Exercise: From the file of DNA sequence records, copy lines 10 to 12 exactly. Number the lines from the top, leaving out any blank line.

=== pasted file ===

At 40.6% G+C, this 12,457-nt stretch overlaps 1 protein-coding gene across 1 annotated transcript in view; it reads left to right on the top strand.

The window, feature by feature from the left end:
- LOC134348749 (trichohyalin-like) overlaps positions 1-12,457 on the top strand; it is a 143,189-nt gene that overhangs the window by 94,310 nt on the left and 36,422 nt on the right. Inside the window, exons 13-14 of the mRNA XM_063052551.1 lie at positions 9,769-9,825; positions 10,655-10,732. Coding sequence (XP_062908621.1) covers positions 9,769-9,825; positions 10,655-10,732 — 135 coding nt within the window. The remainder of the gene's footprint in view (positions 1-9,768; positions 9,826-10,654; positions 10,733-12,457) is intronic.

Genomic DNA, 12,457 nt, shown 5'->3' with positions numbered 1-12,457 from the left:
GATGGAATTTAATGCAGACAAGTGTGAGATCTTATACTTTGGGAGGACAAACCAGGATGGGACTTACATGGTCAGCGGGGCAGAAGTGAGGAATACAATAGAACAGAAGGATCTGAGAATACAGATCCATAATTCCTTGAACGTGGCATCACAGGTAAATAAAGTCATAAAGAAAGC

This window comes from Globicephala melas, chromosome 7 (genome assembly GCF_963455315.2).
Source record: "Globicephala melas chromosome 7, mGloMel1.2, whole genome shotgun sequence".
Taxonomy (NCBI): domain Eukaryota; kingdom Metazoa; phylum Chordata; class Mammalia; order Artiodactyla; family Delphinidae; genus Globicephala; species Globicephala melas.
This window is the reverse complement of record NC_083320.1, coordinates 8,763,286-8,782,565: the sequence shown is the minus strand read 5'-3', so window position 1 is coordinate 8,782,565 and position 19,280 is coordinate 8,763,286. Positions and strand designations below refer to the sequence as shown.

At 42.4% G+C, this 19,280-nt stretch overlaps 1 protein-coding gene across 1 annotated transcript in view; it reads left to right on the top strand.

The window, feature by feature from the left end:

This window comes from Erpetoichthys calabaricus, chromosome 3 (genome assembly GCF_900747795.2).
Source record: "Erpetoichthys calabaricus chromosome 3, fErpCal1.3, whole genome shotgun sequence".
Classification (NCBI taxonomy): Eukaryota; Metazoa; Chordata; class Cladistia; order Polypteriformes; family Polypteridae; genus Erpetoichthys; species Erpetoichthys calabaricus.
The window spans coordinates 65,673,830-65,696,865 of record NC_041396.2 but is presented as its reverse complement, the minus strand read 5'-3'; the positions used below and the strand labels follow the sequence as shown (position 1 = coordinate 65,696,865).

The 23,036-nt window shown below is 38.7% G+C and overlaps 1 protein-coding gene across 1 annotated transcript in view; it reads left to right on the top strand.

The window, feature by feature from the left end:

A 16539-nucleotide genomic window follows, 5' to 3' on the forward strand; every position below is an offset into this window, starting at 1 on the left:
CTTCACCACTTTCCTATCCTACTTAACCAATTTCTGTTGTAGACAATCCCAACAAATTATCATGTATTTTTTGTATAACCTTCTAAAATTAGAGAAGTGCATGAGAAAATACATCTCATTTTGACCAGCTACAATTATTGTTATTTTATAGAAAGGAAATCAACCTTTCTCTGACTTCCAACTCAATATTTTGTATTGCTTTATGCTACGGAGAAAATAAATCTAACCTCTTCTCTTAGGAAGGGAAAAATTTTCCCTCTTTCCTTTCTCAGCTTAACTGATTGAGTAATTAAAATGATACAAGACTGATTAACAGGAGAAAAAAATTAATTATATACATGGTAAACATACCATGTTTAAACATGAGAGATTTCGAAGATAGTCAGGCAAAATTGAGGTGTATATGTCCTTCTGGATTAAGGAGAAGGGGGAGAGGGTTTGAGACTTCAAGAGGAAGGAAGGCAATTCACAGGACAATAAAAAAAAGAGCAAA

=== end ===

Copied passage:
At 42.4% G+C, this 19,280-nt stretch overlaps 1 protein-coding gene across 1 annotated transcript in view; it reads left to right on the top strand.

The window, feature by feature from the left end:

This window comes from Erpetoichthys calabaricus, chromosome 3 (genome assembly GCF_900747795.2).